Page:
Summer vacation is in full swing, which means lots of people traveling lots of miles (or kilometers). As a special service to any of my readers who might be joining those on the roads, here are some of the rules that are apparently the "code of the road" for many other drivers out there.
Rules of the Road
Turn signals will give away your next move. Never use them, just to maintain the element of surprise.
Under no circumstances should you leave a safe distance between you and the car in front of you. This space will just be filled by another car, creating a hazard, and you'll have to slow down to create another safe space, which will be filled by yet another car. You'll have to slow down again and will never reach your destination on time.
It is assumed that police cars traveling at a high speed – especially with their sirens on – may be followed safely, allowing you to make up for time lost by constantly slowing down to achieve a safe zone between you and the car in front of you.
Crossing more than one lane at a time marks you as an expert driver and feels dangerously cool. Crossing two or more lanes in a single lane change is considered going with the flow.
Never get in the way of an older model car that needs extensive body work. He has nothing to lose.
Braking is to be done as hard and as late as possible, forcing the anti-lock brake system (ABS) to kick in so the pulsating brake pedal will give you a foot massage. If you don't have ABS, it's an opportunity to stretch your leg.
Electronic traffic warning signs are only there to distract you from the nearby police car clocking you on radar. Pay them no attention.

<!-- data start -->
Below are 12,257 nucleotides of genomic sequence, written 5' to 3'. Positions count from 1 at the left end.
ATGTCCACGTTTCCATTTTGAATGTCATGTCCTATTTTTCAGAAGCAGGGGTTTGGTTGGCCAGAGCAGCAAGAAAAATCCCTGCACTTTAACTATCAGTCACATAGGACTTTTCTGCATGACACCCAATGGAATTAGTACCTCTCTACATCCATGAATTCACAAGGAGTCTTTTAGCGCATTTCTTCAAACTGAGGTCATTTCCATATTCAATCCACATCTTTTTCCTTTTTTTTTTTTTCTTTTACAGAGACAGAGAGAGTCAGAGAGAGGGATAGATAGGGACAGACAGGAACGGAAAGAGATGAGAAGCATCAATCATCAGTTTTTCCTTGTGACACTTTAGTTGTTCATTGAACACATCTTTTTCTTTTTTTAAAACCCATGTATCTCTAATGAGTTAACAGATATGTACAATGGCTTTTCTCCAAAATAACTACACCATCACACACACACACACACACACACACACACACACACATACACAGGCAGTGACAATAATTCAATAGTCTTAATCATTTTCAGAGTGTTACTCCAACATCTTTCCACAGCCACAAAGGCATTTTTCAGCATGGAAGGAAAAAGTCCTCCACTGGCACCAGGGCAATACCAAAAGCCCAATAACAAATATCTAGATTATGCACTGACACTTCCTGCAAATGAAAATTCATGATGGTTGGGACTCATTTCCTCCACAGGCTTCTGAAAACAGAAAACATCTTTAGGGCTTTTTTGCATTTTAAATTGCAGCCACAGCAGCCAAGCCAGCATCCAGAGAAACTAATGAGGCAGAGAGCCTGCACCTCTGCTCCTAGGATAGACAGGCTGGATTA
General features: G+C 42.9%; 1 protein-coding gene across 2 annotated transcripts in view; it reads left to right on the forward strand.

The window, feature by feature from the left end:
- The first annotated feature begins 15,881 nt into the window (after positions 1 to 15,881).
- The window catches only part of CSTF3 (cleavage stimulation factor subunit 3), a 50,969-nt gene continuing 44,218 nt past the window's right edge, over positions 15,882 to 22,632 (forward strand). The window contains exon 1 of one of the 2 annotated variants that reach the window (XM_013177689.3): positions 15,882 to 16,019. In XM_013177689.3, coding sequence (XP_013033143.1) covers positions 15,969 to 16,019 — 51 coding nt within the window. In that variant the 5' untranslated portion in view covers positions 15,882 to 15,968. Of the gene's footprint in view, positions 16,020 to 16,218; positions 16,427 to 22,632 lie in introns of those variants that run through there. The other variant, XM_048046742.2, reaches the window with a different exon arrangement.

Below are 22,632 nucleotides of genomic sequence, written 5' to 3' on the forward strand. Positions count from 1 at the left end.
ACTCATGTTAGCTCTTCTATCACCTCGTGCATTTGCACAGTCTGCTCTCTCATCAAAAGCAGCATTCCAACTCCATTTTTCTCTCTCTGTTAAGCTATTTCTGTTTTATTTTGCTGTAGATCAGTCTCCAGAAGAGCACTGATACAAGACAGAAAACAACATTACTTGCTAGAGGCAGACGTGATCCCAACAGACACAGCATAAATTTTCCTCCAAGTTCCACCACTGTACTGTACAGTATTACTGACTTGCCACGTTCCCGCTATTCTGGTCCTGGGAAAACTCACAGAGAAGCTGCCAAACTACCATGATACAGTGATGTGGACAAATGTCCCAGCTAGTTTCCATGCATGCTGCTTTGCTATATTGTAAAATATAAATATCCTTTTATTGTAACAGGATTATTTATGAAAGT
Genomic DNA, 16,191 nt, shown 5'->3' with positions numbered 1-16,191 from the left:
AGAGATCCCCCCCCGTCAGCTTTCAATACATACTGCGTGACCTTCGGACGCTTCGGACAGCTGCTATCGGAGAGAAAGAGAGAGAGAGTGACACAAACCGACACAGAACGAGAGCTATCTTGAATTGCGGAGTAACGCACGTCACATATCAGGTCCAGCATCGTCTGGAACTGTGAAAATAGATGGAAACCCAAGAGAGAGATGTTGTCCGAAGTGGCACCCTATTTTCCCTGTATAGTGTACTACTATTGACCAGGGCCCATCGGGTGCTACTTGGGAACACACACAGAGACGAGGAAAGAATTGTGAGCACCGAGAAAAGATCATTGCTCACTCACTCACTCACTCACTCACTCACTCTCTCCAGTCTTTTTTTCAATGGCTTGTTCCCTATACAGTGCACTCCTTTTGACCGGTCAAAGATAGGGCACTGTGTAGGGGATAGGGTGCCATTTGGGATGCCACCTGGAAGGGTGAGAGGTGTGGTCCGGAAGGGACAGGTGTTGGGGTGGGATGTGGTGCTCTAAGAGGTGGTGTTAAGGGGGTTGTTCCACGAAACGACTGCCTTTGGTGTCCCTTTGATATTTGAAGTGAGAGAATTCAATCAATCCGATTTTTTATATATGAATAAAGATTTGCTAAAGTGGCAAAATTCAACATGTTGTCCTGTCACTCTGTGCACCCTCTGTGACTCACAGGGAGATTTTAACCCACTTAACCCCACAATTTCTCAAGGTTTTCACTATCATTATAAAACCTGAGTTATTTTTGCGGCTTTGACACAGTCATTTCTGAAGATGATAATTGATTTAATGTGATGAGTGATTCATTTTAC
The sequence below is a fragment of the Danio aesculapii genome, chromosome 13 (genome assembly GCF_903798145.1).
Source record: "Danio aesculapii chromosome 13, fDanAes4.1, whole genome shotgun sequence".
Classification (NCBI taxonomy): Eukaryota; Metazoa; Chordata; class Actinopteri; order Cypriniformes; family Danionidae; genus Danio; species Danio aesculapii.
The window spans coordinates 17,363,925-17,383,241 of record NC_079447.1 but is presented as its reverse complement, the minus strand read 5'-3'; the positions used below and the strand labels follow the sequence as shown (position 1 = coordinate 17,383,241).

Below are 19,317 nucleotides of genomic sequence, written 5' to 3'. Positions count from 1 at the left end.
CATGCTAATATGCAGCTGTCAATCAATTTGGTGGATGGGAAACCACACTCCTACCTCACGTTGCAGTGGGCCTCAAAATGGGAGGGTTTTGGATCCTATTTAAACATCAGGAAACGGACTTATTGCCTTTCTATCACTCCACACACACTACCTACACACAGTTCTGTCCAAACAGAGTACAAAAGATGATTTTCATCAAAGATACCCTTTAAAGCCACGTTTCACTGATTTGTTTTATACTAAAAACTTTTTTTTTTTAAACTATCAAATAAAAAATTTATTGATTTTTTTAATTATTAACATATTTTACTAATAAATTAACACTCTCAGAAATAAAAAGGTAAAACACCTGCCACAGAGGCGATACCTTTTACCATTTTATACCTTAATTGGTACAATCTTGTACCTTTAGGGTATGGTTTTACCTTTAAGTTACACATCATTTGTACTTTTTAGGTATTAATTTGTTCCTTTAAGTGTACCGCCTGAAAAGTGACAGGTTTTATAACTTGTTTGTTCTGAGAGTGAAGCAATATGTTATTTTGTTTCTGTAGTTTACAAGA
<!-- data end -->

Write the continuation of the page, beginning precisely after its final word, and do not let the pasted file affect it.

Always slow down and rubberneck when you see an accident or even someone changing a tire. This is seen as a sign of respect for the victim.
Swerve abruptly. This is known as high-speed slalom driving. The DOT places pot holes in various locations to test drivers' reflexes.
Never pass on the left when you can pass on the right. It's a good way to scare people entering the highway.
Speed limits are arbitrary figures, given only as suggestions, and are apparently not enforceable during rush hour.
A right lane construction closure (with lane closing warning signs one mile earlier) is just a fun game to see how many people can cut in line by passing you on the right, as you sit in the left lane waiting for those extra-special people who were too good to merge left to squeeze their way back in near the head of the pack before hitting the orange construction barrels.
Throwing litter on the roads adds a touch of color to the landscape and keeps Adopt-A-Highway teams and minimum security prisoners occupied.
Honk your horn at cars that don't move the instant the light changes.
Heavy fog, snow, wind, or rain make no difference to the above rules. These weather conditions are nature's way of ensuring employment for auto body shops, junkyards, and car salespeople.
Remember that the goal of every driver is to get there first, by whatever means necessary.
Have you observed any other drivers' behaviors that you could state in the form of a rule you could share with my other readers?
"We give to God to show Him we think He's valuable, not because He's poor.." — Drew Conley
The road to success always seems to be under construction.
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